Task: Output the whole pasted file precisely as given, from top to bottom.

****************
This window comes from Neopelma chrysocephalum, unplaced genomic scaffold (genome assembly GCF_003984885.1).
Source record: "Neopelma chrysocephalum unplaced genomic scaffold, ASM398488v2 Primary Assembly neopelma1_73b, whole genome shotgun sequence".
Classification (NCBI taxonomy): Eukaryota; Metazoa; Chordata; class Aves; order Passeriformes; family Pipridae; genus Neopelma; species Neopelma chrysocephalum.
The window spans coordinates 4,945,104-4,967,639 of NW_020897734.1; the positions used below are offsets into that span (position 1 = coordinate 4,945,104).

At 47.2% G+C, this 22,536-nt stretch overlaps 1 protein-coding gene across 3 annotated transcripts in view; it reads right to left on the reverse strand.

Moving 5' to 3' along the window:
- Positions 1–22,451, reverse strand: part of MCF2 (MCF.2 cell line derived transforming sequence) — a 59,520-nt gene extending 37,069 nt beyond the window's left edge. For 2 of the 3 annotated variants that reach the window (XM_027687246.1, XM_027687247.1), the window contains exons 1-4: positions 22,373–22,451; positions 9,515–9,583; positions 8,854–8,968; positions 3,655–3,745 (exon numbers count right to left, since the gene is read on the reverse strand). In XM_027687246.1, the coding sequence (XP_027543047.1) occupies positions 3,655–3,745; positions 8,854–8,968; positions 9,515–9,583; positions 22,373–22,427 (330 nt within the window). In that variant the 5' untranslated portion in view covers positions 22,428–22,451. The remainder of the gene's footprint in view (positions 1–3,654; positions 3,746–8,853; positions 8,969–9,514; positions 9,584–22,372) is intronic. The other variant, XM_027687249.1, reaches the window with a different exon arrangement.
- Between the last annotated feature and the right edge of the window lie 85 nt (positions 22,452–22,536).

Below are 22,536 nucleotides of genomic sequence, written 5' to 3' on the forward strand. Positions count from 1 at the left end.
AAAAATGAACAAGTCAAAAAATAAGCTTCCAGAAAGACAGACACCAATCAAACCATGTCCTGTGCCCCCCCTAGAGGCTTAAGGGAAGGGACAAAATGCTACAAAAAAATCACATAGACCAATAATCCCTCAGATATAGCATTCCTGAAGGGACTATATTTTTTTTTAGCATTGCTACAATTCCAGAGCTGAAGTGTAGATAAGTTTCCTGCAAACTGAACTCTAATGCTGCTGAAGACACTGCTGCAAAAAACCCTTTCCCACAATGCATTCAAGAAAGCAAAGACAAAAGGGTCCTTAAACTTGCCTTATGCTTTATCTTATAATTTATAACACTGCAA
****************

This window comes from Neopelma chrysocephalum, unplaced genomic scaffold (genome assembly GCF_003984885.1).
Source record: "Neopelma chrysocephalum unplaced genomic scaffold, ASM398488v2 Primary Assembly neopelma1_73b, whole genome shotgun sequence".
Classification (NCBI taxonomy): Eukaryota; Metazoa; Chordata; class Aves; order Passeriformes; family Pipridae; genus Neopelma; species Neopelma chrysocephalum.
The window spans coordinates 4,945,104-4,967,639 of NW_020897734.1; the positions used below are offsets into that span (position 1 = coordinate 4,945,104).

At 47.2% G+C, this 22,536-nt stretch overlaps 1 protein-coding gene across 3 annotated transcripts in view; it reads right to left on the reverse strand.

Moving 5' to 3' along the window:
- Positions 1–22,451, reverse strand: part of MCF2 (MCF.2 cell line derived transforming sequence) — a 59,520-nt gene extending 37,069 nt beyond the window's left edge. For 2 of the 3 annotated variants that reach the window (XM_027687246.1, XM_027687247.1), the window contains exons 1-4: positions 22,373–22,451; positions 9,515–9,583; positions 8,854–8,968; positions 3,655–3,745 (exon numbers count right to left, since the gene is read on the reverse strand). In XM_027687246.1, the coding sequence (XP_027543047.1) occupies positions 3,655–3,745; positions 8,854–8,968; positions 9,515–9,583; positions 22,373–22,427 (330 nt within the window). In that variant the 5' untranslated portion in view covers positions 22,428–22,451. The remainder of the gene's footprint in view (positions 1–3,654; positions 3,746–8,853; positions 8,969–9,514; positions 9,584–22,372) is intronic. The other variant, XM_027687249.1, reaches the window with a different exon arrangement.
- Between the last annotated feature and the right edge of the window lie 85 nt (positions 22,452–22,536).

Below are 22,536 nucleotides of genomic sequence, written 5' to 3' on the forward strand. Positions count from 1 at the left end.
AAAAATGAACAAGTCAAAAAATAAGCTTCCAGAAAGACAGACACCAATCAAACCATGTCCTGTGCCCCCCCTAGAGGCTTAAGGGAAGGGACAAAATGCTACAAAAAAATCACATAGACCAATAATCCCTCAGATATAGCATTCCTGAAGGGACTATATTTTTTTTTAGCATTGCTACAATTCCAGAGCTGAAGTGTAGATAAGTTTCCTGCAAACTGAACTCTAATGCTGCTGAAGACACTGCTGCAAAAAACCCTTTCCCACAATGCATTCAAGAAAGCAAAGACAAAAGGGTCCTTAAACTTGCCTTATGCTTTATCTTATAATTTATAACACTGCAA